When it comes to some areas in life, we’ve mastered consistency. Eating. Davening. And Daf Yomi. (Name yours ________ ?)
People master consistency by forming habits. Habits create consistency.
If you master consistency in your fundraising, you're guaranteed success. Think ‘10 fundraising calls a day’ or ‘cold calling two people a day’.
We know doing so is key. So why don’t we do it?
To gain consistency in anything, we need to overcome inertia. Oftentimes, all it takes is a small shift in what we do.
Take, for example, my challenge to do Shnayim Mikra V’echad Targum (reading the weekly parsha twice with a commentary). I was constantly falling behind.
Come Shabbos - it was tedious to catch up - especially if I hadn’t even started the parsha.
And the amazing thing is, I was able to conquer this oft repeated weekly challenge with a small and simple adjustment - I moved my chumash from the bookshelf to my desk.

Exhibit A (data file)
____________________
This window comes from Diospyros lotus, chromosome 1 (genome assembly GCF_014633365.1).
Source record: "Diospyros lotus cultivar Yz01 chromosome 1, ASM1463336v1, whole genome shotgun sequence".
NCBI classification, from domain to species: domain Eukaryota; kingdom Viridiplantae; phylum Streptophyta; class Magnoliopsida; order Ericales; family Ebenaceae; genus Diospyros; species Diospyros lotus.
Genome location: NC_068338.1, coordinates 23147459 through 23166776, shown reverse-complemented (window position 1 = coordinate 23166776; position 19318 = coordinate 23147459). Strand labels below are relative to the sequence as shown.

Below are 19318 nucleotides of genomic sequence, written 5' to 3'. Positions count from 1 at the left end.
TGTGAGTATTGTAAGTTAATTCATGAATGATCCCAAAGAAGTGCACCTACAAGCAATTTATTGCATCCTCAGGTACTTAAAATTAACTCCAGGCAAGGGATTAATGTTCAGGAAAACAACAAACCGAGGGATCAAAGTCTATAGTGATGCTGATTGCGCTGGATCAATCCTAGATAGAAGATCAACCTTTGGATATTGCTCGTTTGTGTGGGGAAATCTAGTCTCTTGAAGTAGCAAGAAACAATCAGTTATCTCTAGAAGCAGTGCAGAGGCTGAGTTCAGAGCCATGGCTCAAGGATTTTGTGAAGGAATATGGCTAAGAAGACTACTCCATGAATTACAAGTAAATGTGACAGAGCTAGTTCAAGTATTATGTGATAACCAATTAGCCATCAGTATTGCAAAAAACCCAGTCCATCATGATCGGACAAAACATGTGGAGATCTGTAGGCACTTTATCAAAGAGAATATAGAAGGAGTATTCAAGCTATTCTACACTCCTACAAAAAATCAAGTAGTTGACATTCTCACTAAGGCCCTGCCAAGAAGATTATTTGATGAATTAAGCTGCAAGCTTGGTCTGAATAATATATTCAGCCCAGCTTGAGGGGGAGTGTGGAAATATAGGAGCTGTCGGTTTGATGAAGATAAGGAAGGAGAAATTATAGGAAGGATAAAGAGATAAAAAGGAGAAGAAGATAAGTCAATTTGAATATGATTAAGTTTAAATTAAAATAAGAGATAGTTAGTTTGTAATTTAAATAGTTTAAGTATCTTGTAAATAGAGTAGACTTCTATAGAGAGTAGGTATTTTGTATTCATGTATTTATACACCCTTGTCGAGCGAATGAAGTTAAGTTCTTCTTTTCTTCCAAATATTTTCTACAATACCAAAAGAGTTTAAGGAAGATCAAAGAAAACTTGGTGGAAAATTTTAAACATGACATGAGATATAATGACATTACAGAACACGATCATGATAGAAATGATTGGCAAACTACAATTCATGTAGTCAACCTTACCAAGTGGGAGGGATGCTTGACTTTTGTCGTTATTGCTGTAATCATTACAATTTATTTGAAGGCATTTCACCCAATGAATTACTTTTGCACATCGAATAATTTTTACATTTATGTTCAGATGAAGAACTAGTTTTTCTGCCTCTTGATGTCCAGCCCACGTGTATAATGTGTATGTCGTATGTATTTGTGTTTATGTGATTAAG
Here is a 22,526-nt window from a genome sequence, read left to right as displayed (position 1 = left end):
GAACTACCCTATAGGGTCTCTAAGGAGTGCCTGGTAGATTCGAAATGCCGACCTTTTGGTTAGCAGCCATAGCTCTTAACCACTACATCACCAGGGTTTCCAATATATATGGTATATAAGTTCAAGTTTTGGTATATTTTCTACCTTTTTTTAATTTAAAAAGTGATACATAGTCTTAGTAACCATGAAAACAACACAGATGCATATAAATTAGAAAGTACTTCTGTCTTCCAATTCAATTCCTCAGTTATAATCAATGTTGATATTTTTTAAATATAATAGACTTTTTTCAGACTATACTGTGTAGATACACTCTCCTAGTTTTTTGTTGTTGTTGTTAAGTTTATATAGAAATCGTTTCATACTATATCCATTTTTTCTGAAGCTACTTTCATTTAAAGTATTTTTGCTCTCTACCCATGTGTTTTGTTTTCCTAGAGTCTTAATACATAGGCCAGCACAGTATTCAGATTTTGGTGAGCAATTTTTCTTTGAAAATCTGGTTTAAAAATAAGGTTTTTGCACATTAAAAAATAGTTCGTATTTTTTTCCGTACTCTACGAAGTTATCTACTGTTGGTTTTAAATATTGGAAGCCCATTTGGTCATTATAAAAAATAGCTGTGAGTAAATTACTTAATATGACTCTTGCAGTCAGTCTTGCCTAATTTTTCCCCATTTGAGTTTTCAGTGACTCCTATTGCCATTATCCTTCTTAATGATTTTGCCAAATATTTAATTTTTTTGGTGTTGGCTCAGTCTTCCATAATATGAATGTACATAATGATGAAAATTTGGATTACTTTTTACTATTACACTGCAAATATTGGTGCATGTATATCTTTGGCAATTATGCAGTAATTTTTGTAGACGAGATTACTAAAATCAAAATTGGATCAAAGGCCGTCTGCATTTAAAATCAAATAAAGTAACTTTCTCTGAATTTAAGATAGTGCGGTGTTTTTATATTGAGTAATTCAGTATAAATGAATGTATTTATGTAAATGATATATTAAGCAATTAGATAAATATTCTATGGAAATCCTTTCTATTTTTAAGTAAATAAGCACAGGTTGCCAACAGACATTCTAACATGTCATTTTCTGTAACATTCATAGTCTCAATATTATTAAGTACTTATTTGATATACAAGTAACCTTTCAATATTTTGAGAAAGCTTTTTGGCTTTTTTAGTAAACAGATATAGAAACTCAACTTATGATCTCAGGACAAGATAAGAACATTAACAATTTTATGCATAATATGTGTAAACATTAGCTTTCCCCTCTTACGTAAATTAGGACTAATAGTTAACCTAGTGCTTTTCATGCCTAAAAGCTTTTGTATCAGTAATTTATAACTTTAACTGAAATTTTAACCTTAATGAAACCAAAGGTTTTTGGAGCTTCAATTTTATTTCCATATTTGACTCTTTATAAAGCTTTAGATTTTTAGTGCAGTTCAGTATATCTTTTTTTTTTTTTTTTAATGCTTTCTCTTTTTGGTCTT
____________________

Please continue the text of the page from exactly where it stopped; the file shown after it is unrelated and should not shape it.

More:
To quote the Dan and Chip Heath in their book, Switch— I had a ‘situation problem’.
In other words, to make a change, I needed to redesign my environment to work with, rather than against, the new behavior I wanted to forge.
Moving the chumash to my desk where I sit down to learn. And leaving it there - staring at me daily - until it gets done.
What had stopped me up until then?
The lack of the immediate access to my needed tool - the chumash on the shelf - that I needed to do the job.
Your fundraising is no different.
If you aren’t getting your minimum fundraising efforts done - it could be as simple as bookmarking the fundraising app you use, so you can access it in two seconds rather than 30 seconds.
'When we reduce the number of steps between ourselves and the habit(s) we’re trying to build', James Clear in Atomic Habits, writes, 'we lower the activation energy needed to jump-start that new behavior, and in doing so, make habit change easier and more enjoyable.'
As we jump back after Sukkos, what ‘situational’ obstacle is getting in the way of you creating consistent habits to more effective work?
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